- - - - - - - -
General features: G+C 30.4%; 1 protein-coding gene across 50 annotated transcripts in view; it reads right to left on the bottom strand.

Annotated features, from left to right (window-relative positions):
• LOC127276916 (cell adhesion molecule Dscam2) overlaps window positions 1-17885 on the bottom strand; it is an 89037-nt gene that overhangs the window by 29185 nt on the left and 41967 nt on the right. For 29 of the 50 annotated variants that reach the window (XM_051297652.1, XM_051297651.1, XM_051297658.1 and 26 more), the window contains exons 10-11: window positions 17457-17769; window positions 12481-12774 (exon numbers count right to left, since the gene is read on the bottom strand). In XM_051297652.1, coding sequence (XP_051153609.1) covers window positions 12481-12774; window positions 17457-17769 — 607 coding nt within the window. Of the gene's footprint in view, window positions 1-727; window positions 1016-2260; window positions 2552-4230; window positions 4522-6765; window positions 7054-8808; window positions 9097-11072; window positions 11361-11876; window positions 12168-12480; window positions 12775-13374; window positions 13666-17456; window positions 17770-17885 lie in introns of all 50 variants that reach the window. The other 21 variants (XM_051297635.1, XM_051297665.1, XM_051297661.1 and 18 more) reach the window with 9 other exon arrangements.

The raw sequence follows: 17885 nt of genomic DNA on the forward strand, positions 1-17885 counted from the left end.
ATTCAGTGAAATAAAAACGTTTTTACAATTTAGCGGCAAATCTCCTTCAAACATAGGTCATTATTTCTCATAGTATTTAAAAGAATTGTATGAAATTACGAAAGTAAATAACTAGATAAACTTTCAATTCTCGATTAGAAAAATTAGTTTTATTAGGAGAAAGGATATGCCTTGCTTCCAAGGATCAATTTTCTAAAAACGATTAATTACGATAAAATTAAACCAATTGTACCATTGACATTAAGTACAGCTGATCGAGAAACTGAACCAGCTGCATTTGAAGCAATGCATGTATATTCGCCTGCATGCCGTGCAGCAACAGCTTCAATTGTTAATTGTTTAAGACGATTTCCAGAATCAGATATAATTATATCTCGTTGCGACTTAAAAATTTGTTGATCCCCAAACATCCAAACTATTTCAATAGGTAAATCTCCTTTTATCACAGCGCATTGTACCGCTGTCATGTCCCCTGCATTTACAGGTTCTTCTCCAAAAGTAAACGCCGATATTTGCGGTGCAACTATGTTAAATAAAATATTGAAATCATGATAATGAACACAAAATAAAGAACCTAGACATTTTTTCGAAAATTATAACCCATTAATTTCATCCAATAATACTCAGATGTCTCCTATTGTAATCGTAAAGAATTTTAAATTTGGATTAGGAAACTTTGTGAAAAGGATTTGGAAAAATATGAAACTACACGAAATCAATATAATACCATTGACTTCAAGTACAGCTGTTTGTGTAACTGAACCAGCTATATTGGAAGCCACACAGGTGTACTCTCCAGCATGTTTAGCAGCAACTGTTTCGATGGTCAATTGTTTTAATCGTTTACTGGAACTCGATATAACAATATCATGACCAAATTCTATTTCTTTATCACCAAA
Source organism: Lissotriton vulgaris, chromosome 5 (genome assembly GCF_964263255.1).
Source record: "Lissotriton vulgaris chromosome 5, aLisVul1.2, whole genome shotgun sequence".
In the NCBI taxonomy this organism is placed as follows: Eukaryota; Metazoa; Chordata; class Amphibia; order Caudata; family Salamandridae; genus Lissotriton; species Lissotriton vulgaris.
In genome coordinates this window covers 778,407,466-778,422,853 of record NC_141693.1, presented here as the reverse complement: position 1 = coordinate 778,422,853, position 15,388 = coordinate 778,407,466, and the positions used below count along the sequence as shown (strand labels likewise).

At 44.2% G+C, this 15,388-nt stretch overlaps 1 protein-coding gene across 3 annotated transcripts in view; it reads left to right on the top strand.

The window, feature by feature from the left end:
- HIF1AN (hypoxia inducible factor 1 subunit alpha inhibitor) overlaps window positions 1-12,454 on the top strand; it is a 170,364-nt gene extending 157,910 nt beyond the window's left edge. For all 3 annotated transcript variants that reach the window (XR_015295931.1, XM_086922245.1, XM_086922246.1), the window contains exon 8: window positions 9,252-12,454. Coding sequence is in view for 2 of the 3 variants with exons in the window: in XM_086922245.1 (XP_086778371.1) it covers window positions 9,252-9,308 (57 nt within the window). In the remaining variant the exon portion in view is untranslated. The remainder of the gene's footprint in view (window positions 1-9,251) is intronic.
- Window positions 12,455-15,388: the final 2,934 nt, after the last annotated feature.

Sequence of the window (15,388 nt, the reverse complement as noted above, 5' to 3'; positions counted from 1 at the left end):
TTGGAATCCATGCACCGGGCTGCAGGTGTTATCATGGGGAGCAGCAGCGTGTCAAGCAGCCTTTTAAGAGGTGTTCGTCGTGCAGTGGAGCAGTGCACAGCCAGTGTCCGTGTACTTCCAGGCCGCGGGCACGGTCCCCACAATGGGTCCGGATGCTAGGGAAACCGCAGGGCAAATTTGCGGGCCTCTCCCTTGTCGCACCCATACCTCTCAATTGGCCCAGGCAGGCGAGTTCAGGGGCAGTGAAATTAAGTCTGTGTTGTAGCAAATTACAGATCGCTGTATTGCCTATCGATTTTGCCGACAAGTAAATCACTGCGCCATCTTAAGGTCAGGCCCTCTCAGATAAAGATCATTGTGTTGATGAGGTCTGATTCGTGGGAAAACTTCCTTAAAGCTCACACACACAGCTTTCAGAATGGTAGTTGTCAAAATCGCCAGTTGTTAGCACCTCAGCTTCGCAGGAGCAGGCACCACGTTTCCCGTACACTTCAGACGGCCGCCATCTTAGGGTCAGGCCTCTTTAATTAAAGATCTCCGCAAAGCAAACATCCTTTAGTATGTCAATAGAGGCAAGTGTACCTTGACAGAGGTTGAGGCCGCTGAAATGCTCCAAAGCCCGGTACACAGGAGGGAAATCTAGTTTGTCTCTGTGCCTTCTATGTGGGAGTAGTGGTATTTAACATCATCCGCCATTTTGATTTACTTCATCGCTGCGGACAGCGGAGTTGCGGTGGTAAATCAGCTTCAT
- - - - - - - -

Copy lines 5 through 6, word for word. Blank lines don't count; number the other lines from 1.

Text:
ATTCAGTGAAATAAAAACGTTTTTACAATTTAGCGGCAAATCTCCTTCAAACATAGGTCATTATTTCTCATAGTATTTAAAAGAATTGTATGAAATTACGAAAGTAAATAACTAGATAAACTTTCAATTCTCGATTAGAAAAATTAGTTTTATTAGGAGAAAGGATATGCCTTGCTTCCAAGGATCAATTTTCTAAAAACGATTAATTACGATAAAATTAAACCAATTGTACCATTGACATTAAGTACAGCTGATCGAGAAACTGAACCAGCTGCATTTGAAGCAATGCATGTATATTCGCCTGCATGCCGTGCAGCAACAGCTTCAATTGTTAATTGTTTAAGACGATTTCCAGAATCAGATATAATTATATCTCGTTGCGACTTAAAAATTTGTTGATCCCCAAACATCCAAACTATTTCAATAGGTAAATCTCCTTTTATCACAGCGCATTGTACCGCTGTCATGTCCCCTGCATTTACAGGTTCTTCTCCAAAAGTAAACGCCGATATTTGCGGTGCAACTATGTTAAATAAAATATTGAAATCATGATAATGAACACAAAATAAAGAACCTAGACATTTTTTCGAAAATTATAACCCATTAATTTCATCCAATAATACTCAGATGTCTCCTATTGTAATCGTAAAGAATTTTAAATTTGGATTAGGAAACTTTGTGAAAAGGATTTGGAAAAATATGAAACTACACGAAATCAATATAATACCATTGACTTCAAGTACAGCTGTTTGTGTAACTGAACCAGCTATATTGGAAGCCACACAGGTGTACTCTCCAGCATGTTTAGCAGCAACTGTTTCGATGGTCAATTGTTTTAATCGTTTACTGGAACTCGATATAACAATATCATGACCAAATTCTATTTCTTTATCACCAAA
Source organism: Lissotriton vulgaris, chromosome 5 (genome assembly GCF_964263255.1).